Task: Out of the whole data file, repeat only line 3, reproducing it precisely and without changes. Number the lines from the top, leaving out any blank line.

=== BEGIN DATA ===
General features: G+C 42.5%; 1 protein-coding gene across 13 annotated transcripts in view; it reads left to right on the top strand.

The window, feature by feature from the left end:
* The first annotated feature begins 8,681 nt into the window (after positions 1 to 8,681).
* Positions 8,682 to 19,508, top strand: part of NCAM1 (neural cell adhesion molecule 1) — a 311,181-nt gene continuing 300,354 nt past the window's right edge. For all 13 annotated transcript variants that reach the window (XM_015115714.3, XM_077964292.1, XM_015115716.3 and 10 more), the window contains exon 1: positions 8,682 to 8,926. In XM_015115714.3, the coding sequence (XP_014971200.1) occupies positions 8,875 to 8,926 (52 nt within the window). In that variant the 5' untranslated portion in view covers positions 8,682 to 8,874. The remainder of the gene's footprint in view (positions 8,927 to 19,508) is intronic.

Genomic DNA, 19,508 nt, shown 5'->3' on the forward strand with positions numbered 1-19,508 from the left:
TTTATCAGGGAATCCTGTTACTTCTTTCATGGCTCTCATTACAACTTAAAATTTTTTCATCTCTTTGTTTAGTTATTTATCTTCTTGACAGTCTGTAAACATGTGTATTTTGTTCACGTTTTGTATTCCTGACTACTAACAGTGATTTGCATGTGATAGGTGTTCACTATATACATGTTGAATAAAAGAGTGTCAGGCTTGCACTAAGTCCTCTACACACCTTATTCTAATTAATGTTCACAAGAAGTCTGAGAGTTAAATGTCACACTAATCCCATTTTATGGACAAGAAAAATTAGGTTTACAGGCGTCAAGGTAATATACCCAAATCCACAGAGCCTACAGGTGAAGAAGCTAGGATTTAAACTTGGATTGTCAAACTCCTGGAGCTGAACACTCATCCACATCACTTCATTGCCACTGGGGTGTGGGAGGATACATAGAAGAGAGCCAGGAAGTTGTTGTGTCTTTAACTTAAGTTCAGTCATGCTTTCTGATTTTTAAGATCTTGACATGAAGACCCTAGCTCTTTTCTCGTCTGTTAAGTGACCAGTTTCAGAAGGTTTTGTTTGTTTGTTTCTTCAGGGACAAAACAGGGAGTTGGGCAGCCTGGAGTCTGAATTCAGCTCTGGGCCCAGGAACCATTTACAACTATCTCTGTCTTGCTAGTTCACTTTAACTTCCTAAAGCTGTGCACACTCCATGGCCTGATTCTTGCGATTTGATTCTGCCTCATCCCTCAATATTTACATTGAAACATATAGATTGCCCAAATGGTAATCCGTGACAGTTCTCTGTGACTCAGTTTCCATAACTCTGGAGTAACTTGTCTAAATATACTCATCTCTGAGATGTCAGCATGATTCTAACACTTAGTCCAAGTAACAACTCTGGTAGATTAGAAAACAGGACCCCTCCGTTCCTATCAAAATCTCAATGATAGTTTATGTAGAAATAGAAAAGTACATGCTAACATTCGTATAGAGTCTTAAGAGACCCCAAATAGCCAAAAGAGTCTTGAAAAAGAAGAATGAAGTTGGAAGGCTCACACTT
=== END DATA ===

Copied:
* The first annotated feature begins 8,681 nt into the window (after positions 1 to 8,681).